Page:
Internet of Things (IoT) is becoming a reality. AV systems, security cameras and building management systems are becoming part of your network. Nearly all IoT connections are made using IP (internet protocol), which could hypothetically allow tens of billions of devices to connect to just one network.
As a result of these changes, Power over Ethernet (PoE) is also on the rise. In fact, BSRIA predicts that more than 80% of wireless access points (WAPs) will rely on PoE as a way to transmit electrical power and data to remote devices over standard twisted-pair wire in an Ethernet network by 2020. Between 20% and 50% of other devices and applications – security cameras, access control systems, lighting and HVAC – are predicted to rely on PoE by 2020.
As LANs transform and grow to accommodate these changes, simplicity will be key to avoid cumbersome installation and scaling challenges, and save time.
Using security cameras as an example, LAN infrastructure can be simplified when plugs are placed on the end of horizontal cabling and run straight out to an IP device. PoE cable can be directly connected to a camera without any connections in between – in this situation, it doesn’t make sense to deploy several other connections along the way.
This simplified type of connection method is one we like to call “direct connect.” It’s also known as a home-run connection or an end-to-end connection. This direct-connect method efficiently connects IP devices to the LAN. A single cable is used to connect a device at one end; the other end of the cable is connected directly to where it needs to be.
When you utilize horizontal cabling in this fashion, two things happen:
Although a direct connection can improve efficiency, simplify infrastructure and reduce complexity, there’s an important point to keep in mind: You can’t measure the performance of a plug using channel specifications on your field tester.
Channel specifications don’t include the plug on the end of the channel. When using a field tester with channel adapters for channel testing, the plug is essentially “subtracted out”; as a result, you didn’t get to see the performance of the plug on the end of your cable. Because direct-connect cabling likely uses field-attach plugs, a slight modification to the field test is required, using pigtails, to ensure that the plug was installed correctly.
Alternatively, you can use ISO test limits, which are available on testers labeled as TR11801-99-2. This method utilizes patch cord adapters, and does the calculation to include the plug on the end of the channel.
Using a direct-connect method in combination with grid cabling will bring you the same benefits as an entire direct-attach assembly. In this scenario, horizontal runs are pulled to zone boxes. Within these zone boxes are patch panels. Assemblies are deployed from these boxes/panels to connected devices: WAPs, lights, monitors, cameras, printers, displays, etc. When devices are added or moved, the assembly from the box to the static end device is the only thing that needs to be changed. (Check back in a few weeks to learn more about grid cabling in a new blog post.)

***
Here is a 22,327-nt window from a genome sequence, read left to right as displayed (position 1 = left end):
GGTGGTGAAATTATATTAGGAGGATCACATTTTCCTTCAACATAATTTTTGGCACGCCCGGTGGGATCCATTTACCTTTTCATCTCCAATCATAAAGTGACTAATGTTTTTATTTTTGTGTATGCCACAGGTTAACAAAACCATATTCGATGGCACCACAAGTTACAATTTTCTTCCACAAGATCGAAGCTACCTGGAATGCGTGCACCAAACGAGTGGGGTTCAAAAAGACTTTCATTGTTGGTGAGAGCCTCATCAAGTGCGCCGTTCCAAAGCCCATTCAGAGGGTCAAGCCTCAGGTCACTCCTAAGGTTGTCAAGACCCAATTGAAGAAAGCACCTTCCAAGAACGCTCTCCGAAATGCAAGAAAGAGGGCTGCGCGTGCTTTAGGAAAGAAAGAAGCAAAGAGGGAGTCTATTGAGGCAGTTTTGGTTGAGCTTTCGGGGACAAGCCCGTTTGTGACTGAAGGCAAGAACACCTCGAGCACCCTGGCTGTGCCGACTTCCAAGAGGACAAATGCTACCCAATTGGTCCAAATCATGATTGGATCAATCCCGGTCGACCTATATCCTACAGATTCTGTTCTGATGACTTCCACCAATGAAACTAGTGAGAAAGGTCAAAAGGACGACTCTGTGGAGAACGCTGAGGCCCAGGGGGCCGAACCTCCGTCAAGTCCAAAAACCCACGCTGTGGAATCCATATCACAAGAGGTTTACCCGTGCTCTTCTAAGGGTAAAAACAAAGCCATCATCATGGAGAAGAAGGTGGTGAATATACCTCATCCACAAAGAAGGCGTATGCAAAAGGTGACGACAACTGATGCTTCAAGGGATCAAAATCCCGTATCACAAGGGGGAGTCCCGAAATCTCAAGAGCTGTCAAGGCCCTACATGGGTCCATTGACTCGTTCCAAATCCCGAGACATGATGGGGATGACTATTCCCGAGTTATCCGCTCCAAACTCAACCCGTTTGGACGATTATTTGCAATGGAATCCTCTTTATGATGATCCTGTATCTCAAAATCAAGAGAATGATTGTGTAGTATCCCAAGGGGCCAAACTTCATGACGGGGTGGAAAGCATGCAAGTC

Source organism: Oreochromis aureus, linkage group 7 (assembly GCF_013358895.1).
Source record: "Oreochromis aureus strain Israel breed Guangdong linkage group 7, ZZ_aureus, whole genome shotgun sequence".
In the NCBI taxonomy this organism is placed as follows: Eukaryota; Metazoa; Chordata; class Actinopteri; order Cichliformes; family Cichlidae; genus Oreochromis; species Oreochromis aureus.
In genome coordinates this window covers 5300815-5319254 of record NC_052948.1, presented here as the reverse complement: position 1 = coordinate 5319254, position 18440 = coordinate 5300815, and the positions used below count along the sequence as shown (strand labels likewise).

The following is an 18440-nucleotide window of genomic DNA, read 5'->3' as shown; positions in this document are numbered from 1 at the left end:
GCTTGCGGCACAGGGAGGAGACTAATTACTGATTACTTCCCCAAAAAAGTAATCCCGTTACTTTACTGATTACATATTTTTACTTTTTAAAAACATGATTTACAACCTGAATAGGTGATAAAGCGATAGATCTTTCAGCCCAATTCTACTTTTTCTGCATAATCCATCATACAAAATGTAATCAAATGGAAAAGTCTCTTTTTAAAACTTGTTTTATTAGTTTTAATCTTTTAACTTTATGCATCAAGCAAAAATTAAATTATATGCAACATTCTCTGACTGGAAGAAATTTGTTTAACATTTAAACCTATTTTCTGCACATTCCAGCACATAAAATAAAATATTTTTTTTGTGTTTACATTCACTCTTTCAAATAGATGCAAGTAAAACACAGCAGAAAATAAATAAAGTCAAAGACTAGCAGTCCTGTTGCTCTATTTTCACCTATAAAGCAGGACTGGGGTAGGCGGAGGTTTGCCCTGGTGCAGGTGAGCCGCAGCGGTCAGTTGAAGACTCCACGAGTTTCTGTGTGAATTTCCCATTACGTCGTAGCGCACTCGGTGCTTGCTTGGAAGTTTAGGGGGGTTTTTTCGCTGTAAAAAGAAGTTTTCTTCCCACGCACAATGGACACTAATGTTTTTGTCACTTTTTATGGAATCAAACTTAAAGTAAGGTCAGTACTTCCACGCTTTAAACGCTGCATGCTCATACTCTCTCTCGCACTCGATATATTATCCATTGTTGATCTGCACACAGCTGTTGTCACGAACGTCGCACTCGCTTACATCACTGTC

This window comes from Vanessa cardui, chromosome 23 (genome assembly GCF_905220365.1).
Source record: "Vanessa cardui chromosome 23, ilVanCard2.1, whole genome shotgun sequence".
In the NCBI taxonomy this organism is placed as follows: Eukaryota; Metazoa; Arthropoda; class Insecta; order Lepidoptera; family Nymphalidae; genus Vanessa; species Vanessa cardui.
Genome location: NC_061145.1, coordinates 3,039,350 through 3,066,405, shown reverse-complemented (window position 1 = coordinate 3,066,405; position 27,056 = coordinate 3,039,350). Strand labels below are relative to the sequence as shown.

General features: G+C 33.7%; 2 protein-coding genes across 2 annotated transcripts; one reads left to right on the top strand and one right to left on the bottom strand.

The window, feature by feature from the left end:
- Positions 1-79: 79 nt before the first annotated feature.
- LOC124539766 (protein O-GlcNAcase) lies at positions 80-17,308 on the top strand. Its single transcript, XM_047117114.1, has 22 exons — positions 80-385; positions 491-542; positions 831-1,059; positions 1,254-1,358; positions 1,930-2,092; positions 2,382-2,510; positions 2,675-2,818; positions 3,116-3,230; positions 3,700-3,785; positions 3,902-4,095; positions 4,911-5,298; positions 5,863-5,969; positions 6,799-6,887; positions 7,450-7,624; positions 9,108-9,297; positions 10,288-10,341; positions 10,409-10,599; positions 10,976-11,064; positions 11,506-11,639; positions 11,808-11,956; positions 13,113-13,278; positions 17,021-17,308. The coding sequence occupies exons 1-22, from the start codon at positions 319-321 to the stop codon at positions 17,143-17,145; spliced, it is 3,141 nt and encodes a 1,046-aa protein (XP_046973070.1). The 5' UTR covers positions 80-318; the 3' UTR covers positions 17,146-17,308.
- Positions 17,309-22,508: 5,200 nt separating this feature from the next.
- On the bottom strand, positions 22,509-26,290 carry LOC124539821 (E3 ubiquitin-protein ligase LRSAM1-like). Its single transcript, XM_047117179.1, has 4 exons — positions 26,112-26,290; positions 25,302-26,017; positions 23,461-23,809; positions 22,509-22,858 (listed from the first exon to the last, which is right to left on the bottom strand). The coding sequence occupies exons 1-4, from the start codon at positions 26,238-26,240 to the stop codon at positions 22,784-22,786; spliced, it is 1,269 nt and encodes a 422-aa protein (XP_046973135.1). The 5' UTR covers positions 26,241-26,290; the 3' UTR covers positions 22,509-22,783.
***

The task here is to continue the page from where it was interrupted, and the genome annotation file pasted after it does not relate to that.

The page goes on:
To better support direct-connect field assembly, Belden is releasing a new product this month that’s ideal for use with bonded-pair cabling. A core that accepts either a plug or a jack body is installed on the cable, providing an added level of versatility and reliability to support the ever-evolving LAN. The product is optimized for connectorizing horizontal cabling with either a plug or a jack.
Have you attempted the direct-connect method before?
Share your experience with us in the comments section below!
Ron joined Belden in 2016 to help define the roadmap of technology and applications in the enterprise. Prior to this, he developed cables and connectivity for Panduit and Andrew Corp. Ron Tellas is a subject-matter expert in RF design and Electromagnetic Propagation. He represents Belden in the ISO WG3 committee, TIA TR42 Premises Cabling Standards and IEEE 802.3 Ethernet Working Group. Ron is the inventor of 16 US patents. He has a Bachelor of Science degree in Electrical Engineering from Purdue University, a Master of Science degree in Electrical Engineering from Illinois Institute of Technology, and a Master of Business Administration from Purdue University.